Hide! The word police are out to get you, apparently.
Recently, the University announced its newest bid to tackle racism on campus with its ‘Race Equality Champions’ initiative. Starting later this year, the University will pay a group of 20 students to lead “healthy conversations”, covering perceptions of racism and how to tackle microaggressions on campus and in University residences. In reaction, the University has faced fierce criticism, even being dubbed a ‘microaggression monitor’. So is this really a violation of free speech, or an attempt to address racism at university?
Last October, a report by the Equality and Human Rights Commission (ECHR) revealed that 24 percent of ethnic minority students experience racial harassment at university, most often by other students. It stated microaggressions were a common experience of students who suffered from racial abuse.
The Race Equality Champions will encourage discussions around the Windrush scandal, perceptions of racism in British society and microaggressions. In response to ongoing criticisms, SU Women’s Officer, Rosa Tully, told Forge “microaggressions simply represent one way in which students and staff of colour are racialised and worn down, not a means to trivialise the more serious instances of racism experienced by many…
…the training has never been about silencing people, nor has it been to encourage students to ‘police each other’ but instead to acknowledge the role we all have in challenging racism.”
Whilst seemingly ambiguous, microaggressions can be defined as “subtle yet offensive comments directed at black, Asian and minority ethnic people.” Examples of this may include remarks based on racial stereotypical assumptions. Yet the common misconception is that everything has become offensive, blowing out of proportion the potentially cumulative and demeaning insults, which are then dismissed as ‘sensitive’.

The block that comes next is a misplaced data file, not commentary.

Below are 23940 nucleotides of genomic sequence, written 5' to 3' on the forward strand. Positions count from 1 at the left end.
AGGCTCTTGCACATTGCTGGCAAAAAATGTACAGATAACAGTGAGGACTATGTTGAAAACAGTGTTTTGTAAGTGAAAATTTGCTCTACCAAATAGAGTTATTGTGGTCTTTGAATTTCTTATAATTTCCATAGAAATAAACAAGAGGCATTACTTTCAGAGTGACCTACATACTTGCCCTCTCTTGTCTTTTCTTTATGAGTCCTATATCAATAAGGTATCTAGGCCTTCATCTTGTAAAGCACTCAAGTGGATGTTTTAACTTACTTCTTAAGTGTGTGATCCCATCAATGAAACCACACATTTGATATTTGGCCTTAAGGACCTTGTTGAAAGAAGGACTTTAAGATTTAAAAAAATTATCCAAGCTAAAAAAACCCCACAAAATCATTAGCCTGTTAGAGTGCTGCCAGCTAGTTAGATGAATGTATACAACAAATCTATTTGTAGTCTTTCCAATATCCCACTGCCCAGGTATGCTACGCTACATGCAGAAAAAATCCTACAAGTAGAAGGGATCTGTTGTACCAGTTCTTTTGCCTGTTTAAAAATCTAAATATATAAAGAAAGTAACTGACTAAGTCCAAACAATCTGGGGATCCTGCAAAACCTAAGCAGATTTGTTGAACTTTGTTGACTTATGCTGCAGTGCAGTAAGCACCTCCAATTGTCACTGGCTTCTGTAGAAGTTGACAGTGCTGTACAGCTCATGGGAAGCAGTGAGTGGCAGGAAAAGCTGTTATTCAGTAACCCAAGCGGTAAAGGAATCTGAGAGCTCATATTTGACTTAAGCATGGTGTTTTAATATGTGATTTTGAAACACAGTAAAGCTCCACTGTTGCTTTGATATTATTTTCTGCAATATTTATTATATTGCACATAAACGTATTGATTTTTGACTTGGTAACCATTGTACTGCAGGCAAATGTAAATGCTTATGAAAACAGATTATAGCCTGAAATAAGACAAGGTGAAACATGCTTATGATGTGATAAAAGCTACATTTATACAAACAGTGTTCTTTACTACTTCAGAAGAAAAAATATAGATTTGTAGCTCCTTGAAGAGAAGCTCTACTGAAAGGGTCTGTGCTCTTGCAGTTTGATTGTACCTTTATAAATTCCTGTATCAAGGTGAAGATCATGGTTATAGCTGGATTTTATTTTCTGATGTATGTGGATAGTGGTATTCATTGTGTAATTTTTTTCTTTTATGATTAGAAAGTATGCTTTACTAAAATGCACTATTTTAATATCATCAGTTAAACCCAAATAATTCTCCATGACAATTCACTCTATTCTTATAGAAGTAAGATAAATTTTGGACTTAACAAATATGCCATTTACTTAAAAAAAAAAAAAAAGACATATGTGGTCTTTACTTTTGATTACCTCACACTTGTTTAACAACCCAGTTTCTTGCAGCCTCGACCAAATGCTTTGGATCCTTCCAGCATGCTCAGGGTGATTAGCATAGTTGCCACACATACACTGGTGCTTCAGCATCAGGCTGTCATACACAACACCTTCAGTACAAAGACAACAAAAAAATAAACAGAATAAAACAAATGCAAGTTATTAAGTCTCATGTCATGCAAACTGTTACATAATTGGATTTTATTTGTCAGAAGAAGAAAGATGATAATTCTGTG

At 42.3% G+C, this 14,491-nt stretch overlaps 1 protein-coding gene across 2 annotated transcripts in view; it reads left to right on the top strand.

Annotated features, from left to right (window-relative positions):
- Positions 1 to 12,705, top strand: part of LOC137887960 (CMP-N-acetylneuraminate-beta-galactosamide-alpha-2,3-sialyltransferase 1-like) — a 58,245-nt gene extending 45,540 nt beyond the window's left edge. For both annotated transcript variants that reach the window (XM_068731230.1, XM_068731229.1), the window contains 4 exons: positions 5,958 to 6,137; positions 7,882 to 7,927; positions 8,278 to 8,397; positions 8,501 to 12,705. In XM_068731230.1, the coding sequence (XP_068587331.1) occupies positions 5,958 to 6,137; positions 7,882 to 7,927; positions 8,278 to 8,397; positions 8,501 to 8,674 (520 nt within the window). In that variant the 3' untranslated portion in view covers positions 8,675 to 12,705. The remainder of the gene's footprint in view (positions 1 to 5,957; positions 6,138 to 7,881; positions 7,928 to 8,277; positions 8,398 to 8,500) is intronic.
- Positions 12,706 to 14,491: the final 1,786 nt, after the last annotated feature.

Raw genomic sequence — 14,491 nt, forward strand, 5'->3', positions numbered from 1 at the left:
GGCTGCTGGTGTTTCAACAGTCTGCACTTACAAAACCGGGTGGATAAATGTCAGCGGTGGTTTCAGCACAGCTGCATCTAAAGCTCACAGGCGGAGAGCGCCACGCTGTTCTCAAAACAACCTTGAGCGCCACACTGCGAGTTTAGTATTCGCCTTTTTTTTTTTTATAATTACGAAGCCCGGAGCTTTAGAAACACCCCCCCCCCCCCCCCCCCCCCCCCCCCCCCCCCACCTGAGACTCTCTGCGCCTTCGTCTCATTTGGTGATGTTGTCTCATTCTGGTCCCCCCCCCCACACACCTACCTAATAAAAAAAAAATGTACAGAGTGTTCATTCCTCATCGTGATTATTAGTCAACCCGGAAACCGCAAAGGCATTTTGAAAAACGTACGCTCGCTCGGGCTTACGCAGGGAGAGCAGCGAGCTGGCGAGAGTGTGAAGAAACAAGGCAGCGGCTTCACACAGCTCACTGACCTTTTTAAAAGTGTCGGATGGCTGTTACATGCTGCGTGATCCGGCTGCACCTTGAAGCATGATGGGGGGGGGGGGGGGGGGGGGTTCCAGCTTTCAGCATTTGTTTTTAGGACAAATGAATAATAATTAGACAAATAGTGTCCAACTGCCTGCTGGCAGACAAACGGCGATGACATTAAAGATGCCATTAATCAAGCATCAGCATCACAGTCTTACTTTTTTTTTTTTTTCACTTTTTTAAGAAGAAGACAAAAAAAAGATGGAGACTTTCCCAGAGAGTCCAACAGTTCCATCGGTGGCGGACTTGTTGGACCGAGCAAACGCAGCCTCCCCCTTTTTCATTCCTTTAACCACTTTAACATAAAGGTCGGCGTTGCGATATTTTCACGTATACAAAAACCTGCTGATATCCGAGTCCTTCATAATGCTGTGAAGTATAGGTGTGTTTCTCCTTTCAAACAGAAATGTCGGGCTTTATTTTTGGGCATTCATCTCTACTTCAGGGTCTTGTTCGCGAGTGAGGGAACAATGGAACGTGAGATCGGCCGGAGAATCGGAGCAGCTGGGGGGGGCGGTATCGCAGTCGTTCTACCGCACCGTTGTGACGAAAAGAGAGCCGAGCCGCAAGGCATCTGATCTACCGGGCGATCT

But the precise reasoning for such an initiative is reflected in student experiences. Simply, if racial harassment was not so prevalent at universities then this would not be necessary. It should not be seen as an attack on students, nor does it assume that individuals are inherently racist but instead acts as a point of guidance to cultural sensitivities. Whilst all students are encouraged to take part in the classes, they will not be compulsory, a detail remaining absent from many media reports.
There are undoubtedly many questions to be asked, like how these conversations will be guided, but the notion that this is a draconian crackdown on freedom of speech is simply not true.
The student-led approach instead seeks to stimulate more honest conversations about racism. It nurtures a safe environment, particularly for those who have experienced racism, to share their thoughts. To neglect this seems somewhat hypocritical and essentially discourages the very open debates which free speech champions.
To overlook this as a form of victim culture sets a dangerous precedent of complacency to racism and ignores the very real experiences which so many students face at university.
Olive Enokido- Lineham is an Opinion Contributor.
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